Letter to the Editor

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CMJ Vol. 10, No. 3Reference: Review of The Naval Service of Canada 1010-2010: The Centennial Story, Richard Gimblett (ed.), reviewed by Jurgen Duewel, Vol. 10, No. 3, Summer 2010.

In his review of The Centennial Story, Lieutenant-Commander Duewel characterizes my interpretation of the 1949 incidents as mere “tempests in the teapot.” Despite his use of quotations, that phrase does not appear in my text. [Editor’s Note: The editor is the one who placed Lieutenant-Commander Duewel’s idiomatic words in single quotes to identify the phrase as being idiomatic, as is the stylistic custom at the Canadian Military Journal.] Rather, after careful examination of every single RCN report of proceedings from mid-1945 to 1949, I concluded, “…the post-war Canadian navy was not a happy institution. Desertions, absence without leave, and a host of other personnel problems plagued the navy from 1945 to 1949.” Duewel also states that “…the navy’s divisional system was born at this time.” These were his words, crediting the Mainguy Report for the divisional system. In fact, the divisional system existed long before the 1949 Mainguy Report, but constant personnel changes aboard warships had rendered it less effective during these years.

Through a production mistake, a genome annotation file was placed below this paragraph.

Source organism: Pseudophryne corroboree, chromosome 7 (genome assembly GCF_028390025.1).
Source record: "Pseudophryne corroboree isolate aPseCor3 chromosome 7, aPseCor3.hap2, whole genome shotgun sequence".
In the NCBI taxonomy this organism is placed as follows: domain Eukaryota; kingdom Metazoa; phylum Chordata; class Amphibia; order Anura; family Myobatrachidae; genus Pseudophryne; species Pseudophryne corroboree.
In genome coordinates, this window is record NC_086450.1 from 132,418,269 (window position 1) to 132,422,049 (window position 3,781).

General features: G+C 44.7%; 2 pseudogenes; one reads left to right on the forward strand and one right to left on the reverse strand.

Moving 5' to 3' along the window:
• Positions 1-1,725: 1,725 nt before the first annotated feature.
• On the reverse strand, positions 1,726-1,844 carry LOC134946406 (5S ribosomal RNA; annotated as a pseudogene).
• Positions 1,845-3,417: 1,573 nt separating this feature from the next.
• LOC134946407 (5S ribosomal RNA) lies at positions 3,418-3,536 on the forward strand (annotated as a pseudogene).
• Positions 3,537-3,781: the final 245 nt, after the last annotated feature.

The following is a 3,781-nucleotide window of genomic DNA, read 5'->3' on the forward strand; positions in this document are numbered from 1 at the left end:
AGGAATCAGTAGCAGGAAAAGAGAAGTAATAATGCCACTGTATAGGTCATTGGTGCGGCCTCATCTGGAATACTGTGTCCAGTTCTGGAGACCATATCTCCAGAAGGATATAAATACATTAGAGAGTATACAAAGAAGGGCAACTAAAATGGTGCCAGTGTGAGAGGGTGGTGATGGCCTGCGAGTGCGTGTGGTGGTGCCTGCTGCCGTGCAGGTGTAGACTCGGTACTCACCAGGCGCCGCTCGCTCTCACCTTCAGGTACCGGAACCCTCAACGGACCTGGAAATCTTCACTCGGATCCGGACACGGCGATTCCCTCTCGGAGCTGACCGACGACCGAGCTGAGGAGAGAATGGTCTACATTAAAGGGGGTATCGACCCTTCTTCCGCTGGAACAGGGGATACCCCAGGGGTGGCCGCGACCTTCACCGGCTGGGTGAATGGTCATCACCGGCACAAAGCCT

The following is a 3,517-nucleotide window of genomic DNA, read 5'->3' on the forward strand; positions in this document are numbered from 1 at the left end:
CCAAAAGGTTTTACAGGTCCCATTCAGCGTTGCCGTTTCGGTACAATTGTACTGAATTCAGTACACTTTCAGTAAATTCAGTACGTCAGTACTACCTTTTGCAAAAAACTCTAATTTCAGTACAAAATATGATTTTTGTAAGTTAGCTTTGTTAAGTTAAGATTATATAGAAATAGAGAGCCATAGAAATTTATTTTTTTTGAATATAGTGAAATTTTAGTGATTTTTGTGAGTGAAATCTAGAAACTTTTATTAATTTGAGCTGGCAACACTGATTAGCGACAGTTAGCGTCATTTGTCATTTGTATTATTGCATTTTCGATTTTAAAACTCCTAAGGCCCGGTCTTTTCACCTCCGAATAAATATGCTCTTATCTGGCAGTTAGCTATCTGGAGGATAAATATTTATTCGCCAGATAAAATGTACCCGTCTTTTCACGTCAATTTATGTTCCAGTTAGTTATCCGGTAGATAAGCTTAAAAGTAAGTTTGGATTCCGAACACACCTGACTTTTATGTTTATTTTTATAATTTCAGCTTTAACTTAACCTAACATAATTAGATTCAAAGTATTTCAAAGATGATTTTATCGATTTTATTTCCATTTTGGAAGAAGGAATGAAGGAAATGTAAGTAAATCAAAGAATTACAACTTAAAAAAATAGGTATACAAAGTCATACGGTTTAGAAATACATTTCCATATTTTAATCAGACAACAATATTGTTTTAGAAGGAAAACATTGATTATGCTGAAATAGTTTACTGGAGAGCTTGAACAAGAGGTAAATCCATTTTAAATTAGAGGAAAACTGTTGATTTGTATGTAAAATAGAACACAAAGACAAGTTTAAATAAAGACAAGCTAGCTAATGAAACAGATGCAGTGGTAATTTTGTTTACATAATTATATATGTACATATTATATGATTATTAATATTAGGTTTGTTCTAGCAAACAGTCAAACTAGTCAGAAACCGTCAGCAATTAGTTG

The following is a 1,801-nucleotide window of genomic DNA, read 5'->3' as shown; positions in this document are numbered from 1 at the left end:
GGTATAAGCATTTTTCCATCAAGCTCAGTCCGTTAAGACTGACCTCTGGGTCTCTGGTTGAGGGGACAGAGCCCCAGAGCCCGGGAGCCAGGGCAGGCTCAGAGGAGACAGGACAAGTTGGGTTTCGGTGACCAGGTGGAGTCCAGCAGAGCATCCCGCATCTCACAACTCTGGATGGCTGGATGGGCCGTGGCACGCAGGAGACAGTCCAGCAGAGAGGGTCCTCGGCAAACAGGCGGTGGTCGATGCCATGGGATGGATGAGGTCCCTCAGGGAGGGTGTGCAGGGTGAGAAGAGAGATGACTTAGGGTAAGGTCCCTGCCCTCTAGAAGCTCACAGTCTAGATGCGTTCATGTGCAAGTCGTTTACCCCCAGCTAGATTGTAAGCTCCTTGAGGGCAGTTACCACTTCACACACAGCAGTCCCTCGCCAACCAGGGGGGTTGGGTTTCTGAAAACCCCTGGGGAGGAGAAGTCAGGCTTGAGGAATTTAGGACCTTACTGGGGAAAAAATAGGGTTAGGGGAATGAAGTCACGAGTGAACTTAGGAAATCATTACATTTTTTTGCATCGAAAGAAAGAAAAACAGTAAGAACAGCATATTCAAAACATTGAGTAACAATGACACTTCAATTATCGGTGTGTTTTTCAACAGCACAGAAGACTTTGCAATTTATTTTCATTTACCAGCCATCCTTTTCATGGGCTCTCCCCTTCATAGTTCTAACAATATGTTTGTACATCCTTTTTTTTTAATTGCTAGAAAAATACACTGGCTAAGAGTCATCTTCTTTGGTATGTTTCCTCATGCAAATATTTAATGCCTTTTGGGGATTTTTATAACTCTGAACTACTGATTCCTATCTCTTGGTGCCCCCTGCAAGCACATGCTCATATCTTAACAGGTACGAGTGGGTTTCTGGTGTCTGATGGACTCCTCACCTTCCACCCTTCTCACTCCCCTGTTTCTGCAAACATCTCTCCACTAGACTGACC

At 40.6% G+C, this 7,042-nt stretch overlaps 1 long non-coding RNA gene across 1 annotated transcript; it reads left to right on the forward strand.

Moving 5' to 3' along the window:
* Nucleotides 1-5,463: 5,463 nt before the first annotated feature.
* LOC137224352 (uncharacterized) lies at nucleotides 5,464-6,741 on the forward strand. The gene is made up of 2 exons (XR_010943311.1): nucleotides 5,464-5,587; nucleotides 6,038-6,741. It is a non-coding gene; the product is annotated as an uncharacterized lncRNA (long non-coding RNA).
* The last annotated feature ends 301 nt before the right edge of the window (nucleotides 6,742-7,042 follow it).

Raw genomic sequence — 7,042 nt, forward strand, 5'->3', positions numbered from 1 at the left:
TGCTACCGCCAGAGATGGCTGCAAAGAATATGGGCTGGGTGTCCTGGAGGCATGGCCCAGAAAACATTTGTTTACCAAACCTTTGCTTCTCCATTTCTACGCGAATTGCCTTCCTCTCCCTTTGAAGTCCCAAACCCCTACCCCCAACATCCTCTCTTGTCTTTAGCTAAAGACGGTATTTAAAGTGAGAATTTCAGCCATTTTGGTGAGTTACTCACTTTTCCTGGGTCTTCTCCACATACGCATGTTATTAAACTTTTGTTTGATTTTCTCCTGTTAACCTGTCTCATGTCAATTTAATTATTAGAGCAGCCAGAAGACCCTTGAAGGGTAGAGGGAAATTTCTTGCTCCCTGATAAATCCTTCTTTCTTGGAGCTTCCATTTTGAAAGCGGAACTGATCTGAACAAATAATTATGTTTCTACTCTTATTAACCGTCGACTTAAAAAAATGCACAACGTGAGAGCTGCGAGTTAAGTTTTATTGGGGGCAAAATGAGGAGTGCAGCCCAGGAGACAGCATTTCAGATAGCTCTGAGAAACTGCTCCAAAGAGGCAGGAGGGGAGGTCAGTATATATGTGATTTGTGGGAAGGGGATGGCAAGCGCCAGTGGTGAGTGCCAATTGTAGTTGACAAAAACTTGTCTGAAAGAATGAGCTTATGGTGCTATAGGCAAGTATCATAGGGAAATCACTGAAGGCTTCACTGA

I thank Lieutenant-Commander Duewel for bringing readers’ attention to this important point. Interpretation of the Mainguy Report remains a controversial issue far too complex to resolve properly in a mere three paragraphs of my chapter in this work. The forthcoming Volume Three of the Official History of the Royal Canadian Navy represents collaborative research among top naval historians, and devotes an entire chapter to this subject. I hope it will assist in clarifying some of the historical myths that still surround the Mainguy Report.

Isabel Campbell
Naval Historian
Directorate of History and Heritage

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